Patrick McIntosh, who overcame bowel, skin and prostate cancer within 13 months, got to the Pole in time to mark a symbolic anniversary.Read the full story ›
The government has cut 25 drugs from those funded by the Cancer Drugs Fund in a move criticised by cancer charities.Read the full story ›
Cancer is the best way to die, according to a former editor of The British Medical Journal.Read the full story ›
More than four in 10 cases of cancer in the UK could be avoided if people made changes to their lifestyle, Cancer Research says.Read the full story ›
Department of Health officials have said that £50m has been invested in early cancer diagnosis in the wake of a investigation into GPS referring patients.
We have already invested #450 million in early diagnosis of cancer, and, as the Office for National Statistics says, survival rates are at record highs.
Direct GP access to diagnostic tests is one pathway that helps with this, but there has also been a 50% increase in GPs' use of the urgent suspected cancer referral pathway over the last four years.
GPs directly requested over a quarter of all tests that may have been used to diagnose cancer in June 2014 and we delivered a record 1.6 million diagnostic tests in July 2014, compared with 1.2 million in April 2010.
An investigation has found that half of GPs are prevented from directly referring suspected bowel or brain cancer patients for scans.
Patients face a "postcode lottery" of services due to restrictions imposed by some clinical commissioning groups (CCGs), according to GP magazine, which carried out the study.
Freedom of Information (FOI) responses from 182 CCGs, which organise the delivery of NHS services in England, found 49% barred GPs from directly accessing MRI scans for suspected brain cancer patients.
Meanwhile, 50% of CCGs said they did not commission direct access to flexible sigmoidoscopy tests in cases of suspected bowel cancer, the study found.
It is "not always easy for GPs to spot cancer" a health expert has warned as fresh guidelines are put forward to help doctors spot cancer early on.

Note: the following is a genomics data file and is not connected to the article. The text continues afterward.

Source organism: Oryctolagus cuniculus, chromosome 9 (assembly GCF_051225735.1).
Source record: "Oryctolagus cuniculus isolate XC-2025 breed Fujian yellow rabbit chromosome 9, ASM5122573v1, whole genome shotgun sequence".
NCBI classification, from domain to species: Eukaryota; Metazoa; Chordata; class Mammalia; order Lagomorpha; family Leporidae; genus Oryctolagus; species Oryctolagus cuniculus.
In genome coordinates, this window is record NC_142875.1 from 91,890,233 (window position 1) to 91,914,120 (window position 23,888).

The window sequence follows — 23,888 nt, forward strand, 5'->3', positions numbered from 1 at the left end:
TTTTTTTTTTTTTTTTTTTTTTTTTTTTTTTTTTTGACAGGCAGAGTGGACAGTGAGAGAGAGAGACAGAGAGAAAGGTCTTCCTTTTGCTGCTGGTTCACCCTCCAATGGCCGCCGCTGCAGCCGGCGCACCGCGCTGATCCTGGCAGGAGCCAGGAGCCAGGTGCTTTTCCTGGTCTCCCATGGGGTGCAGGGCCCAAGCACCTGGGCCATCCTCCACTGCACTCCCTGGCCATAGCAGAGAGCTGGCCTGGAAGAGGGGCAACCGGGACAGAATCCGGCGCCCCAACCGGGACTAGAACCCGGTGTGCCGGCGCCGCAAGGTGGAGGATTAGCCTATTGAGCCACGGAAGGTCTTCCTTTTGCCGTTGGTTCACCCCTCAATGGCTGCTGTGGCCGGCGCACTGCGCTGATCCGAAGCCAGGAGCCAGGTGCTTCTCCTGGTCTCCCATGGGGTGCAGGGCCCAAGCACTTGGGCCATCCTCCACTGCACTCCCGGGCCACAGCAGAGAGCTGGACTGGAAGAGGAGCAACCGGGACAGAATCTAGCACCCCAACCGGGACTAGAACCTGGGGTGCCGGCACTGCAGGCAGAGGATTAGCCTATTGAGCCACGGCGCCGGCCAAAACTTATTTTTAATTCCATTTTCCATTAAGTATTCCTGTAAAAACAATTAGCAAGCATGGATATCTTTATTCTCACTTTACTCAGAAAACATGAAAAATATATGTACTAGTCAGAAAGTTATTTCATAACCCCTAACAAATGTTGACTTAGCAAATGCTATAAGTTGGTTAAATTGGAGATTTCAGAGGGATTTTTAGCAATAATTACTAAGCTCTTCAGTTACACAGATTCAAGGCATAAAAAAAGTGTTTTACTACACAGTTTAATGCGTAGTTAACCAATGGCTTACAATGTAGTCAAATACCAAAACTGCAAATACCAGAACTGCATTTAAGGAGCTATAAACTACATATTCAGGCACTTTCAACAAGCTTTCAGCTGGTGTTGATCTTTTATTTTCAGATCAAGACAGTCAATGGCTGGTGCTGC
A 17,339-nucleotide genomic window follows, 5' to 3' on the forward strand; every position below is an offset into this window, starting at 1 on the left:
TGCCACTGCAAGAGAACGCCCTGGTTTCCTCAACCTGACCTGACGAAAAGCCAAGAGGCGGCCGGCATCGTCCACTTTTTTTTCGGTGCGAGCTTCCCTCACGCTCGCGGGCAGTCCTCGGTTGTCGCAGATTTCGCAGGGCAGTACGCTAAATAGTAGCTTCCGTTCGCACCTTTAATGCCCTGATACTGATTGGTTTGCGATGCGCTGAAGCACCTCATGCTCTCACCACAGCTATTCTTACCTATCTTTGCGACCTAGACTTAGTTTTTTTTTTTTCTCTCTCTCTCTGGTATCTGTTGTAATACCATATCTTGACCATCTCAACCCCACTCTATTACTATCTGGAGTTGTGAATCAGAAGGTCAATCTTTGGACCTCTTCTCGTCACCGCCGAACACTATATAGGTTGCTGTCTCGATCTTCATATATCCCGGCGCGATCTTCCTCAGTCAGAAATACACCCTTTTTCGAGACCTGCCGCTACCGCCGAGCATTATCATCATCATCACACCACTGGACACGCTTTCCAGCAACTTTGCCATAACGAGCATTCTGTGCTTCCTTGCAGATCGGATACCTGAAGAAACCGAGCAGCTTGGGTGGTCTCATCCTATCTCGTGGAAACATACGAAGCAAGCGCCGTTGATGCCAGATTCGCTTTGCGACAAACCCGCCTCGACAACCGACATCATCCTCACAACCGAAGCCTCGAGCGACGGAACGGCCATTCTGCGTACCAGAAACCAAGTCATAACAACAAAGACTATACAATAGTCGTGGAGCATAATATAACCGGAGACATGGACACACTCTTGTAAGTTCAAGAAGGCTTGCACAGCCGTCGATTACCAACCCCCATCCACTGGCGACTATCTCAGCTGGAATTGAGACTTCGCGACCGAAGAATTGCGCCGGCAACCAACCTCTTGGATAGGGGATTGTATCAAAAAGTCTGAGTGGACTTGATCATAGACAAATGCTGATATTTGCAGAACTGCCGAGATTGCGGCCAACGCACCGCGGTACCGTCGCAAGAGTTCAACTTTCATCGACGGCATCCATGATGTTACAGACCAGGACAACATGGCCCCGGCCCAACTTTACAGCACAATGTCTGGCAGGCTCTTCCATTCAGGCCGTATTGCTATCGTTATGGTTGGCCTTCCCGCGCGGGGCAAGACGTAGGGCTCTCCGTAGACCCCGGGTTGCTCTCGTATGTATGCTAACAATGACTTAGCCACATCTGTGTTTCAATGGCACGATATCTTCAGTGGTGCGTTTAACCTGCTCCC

Clinical practice director of Nice - who are behind the updated recommendations - Professor Mark Baker, warned there were hundreds of different types of cancer making it "unrealistic" to always expect a diagnosis early.
There are more than 200 different types of the disease so it is unrealistic to expect them to know every single sign and symptom of each one, especially when they only see a handful of new cases a year.
Research carried out in general practice in recent years gives us better evidence about which signs and symptoms best predict cancer, and all this is captured in our draft updated guidance.
We are updating our guideline to make things as simple as possible for GPs to consider the possibility of cancer and refer people to the right service at the right time. Early referral and diagnosis can help save lives.
New NHS guidelines for spotting cancer early will include clear recommendations for tests and waiting times for specialists referrals, health experts have revealed.
Guidelines from the National Institute for Health and Care Excellence (Nice) will have:
- How long people should wait to be seen by a specialist once they have been referred to hospital.
- They range from two weeks to 48 hours or sooner, depending on the patient's symptoms.
- New recommendations about "safety netting" will also advise GPs how and when to review people with a symptom associated with a risk of cancer but who do not meet the usual criteria for referral, to ensure cancer is not missed.
- Nice will also update its information for the public to help people identify possible signs of cancer and encourage them to visit their GP sooner.
The updated guidance is expected to be published in May 2015 following a consultation.
Healthcare professionals will be given more help to spot the early signs of cancer and hopefully save more lives, the National Institute for Health and Care Excellence (Nice) has said.
The advisory board has published draft guidelines for GPs based on recent evidence about which symptoms "best predict cancer".
Late diagnosis could be costing thousands of lives every year in England and Wales, according to Nice.
In a separate but related move, Lynda Bellingham's son, Michael Peluso, spoke publicly about how he believes her life would have been saved had she had a colonoscopy. The actress died from colon cancer last month.
The 31-year-old told the Mirror: "She was a massive champion for getting a colonoscopy. It would have saved her life.
"They missed it so much. She had two stool tests, a blood test and they never found it. She was carrying cancer for 18 months before she discovered she had it."
A Newcastle United footballer recently given the all-clear from cancer has celebrated his recovery with an emotional Eminem lyric tattoo.Read the full story ›